According to the American Heartworm Society, there are more than 1 million dogs contending with this infection at any given time within the United States. What once began as an issue primarily seen on the East Coast or in the southern states of Alabama, Mississippi, and Florida is now an issue that all parts of the country are faced with.
Although there are effective heartworm treatments available for dogs already infected, the best form of protection against infection is preventative measures. Whether it be administered orally, topically, or injected, prevention is the key to protecting dogs from heartworm.
Beginning around 8 weeks old, veterinarians recommend that dogs should be given preventative medications on a routine basis. Depending on the dog’s weight, the vet will determine the appropriate dose. Prevention and treatment (if necessary) are life-saving for a dog dealing with this infection.
Heartworm Symptoms in Dogs
One of the trickiest aspects of heartworm disease is detecting it. After being infected by a mosquito with the disease, the worm has to go through an entire lifecycle before it can infiltrate various organs. This lifecycle process of the heartworm can take between 5 and 7 months to complete. Because of this, it may be up to half a year after being infected before a dog begins to exhibit diagnosable symptoms.
Even worse, some dogs do not show symptoms until the disease is quite advanced. These worms grow in size and number the longer they remain inside the dog. If left undetected, heartworms can remain viable in a dog for up to 7 years.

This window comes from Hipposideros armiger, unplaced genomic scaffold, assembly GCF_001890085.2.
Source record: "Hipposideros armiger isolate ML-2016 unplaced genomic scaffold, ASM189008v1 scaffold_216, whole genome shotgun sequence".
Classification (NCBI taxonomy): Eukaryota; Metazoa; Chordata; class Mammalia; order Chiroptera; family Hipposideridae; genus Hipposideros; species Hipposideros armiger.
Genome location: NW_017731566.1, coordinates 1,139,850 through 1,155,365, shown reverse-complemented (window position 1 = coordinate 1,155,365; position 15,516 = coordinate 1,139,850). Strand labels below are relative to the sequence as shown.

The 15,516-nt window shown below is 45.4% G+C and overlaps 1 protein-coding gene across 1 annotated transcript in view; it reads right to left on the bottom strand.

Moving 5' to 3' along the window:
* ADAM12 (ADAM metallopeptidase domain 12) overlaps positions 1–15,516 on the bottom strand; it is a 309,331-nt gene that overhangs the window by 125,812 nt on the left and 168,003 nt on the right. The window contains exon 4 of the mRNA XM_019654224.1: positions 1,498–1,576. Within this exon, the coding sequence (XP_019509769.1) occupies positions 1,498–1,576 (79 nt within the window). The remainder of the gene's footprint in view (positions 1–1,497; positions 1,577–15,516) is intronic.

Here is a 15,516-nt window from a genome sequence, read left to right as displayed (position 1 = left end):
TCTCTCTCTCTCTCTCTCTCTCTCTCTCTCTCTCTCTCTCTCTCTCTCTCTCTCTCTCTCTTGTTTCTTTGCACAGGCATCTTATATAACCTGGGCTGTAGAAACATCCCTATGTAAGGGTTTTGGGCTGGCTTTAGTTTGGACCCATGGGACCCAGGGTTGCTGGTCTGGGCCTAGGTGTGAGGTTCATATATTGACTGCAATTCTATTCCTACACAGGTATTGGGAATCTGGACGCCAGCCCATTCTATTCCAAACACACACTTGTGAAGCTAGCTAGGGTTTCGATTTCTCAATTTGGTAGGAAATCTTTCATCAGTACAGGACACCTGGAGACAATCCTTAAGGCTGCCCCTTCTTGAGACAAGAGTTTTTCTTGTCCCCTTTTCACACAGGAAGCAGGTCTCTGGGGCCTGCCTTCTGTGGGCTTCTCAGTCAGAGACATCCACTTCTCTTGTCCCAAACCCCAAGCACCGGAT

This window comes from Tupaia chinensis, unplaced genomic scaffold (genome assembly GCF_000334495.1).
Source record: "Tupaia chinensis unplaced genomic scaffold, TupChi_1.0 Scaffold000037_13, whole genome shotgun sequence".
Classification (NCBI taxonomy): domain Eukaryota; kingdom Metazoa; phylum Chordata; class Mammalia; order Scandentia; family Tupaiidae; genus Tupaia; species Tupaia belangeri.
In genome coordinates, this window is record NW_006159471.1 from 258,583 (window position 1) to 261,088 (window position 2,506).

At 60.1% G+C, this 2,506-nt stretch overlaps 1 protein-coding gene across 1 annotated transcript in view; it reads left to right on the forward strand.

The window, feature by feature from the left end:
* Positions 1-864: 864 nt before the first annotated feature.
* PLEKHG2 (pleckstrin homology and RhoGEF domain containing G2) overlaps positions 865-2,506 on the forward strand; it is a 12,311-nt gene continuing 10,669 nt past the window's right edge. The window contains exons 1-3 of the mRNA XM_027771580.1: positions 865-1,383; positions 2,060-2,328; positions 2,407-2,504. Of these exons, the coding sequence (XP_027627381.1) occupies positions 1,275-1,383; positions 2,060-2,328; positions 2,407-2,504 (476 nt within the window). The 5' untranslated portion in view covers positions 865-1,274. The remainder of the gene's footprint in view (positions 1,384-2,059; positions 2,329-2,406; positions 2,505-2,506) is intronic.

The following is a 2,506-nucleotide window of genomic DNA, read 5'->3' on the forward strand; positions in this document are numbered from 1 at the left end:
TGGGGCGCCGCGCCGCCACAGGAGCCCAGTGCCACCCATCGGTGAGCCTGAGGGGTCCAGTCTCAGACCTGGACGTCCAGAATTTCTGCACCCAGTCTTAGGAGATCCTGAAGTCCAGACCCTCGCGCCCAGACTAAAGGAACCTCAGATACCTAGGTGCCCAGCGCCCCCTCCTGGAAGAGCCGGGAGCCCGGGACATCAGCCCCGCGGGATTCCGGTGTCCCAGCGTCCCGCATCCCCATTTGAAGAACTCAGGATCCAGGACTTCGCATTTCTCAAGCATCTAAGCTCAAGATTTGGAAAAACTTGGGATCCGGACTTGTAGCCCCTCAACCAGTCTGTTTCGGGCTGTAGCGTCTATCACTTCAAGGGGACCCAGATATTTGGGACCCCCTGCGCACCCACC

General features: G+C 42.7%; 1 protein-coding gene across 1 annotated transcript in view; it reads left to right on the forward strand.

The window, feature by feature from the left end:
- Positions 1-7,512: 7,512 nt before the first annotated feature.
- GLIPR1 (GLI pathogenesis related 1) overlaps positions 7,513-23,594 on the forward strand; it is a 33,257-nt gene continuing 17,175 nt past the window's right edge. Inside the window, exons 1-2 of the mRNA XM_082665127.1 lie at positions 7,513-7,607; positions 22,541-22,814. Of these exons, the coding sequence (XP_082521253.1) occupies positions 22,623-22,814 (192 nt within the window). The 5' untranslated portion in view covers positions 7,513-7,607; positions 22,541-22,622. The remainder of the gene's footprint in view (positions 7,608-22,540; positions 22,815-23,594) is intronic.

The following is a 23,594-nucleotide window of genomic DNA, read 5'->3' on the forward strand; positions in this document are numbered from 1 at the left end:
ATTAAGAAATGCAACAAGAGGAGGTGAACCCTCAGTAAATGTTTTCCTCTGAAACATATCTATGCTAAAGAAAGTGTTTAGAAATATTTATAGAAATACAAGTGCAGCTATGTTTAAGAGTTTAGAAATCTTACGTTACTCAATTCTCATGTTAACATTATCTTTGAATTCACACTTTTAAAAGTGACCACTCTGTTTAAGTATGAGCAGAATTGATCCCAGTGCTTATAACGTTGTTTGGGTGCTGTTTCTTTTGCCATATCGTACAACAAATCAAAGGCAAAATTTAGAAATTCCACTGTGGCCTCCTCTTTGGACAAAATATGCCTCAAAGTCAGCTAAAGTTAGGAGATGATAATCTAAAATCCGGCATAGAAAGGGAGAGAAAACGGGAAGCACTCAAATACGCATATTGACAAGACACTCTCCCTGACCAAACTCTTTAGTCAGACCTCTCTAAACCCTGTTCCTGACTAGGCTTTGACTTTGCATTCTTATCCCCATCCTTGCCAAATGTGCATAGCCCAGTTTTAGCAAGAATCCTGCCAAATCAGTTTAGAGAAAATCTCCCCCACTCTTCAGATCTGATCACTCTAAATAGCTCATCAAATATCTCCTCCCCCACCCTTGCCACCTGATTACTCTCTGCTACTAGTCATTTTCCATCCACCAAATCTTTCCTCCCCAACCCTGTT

Signs of the Disease
The more heartworms are living in a dog, the more critical the situation. Because of this, there are classes to designate how advanced the infestation is, depending upon how many worms are involved.
- Class 1: Little to no symptoms.
- Class 2: The dog may grow more tired than usual after moderate exercise. A persistent cough may appear.
- Class 3: Noticeable fatigue may follow minimal exertion. Incessant coughing and breathing issues. Fainting can occur.
- Class 4: Life-threatening. Dark urine. Labored breathing. Decreased appetite and activity levels. Known as caval syndrome, this stage of the disease must be treated surgically if the dog is to have a chance at survival.
How Do Dogs Get Heartworm?
Infiltrating into the dog’s bloodstream via mosquito bite, heartworms go by the scientific name Dirofilaria immitis. Once the disease-carrying mosquito deposits some of the microfilariae (larva) into the dog’s blood, it can take a minimum of 5 months to develop fully and spread.
Before getting to the dog’s vital organs, the worms have to go through an entire lifecycle, from microfilariae to adult. Once they reach the adult stage, these parasites can reproduce and travel to the dog’s lungs, heart, or arteries. This can be life-threatening if treatment is not sought.
While inside a dog, heartworms can reach lengths between 6 to 12 inches. In extreme cases, close to 300 worms can be inhabiting a dog at once. In this situation, only surgical removal can dispose of them.
Are Heartworms Contagious to Other Animals?
No, these parasitic worms are not contagious to other animals. The only way to become infected with heartworms is by being bitten by a mosquito carrying the disease. Other than that, worm-infested animals should be adopted, loved, and cared for properly by those around it without fear of becoming infected.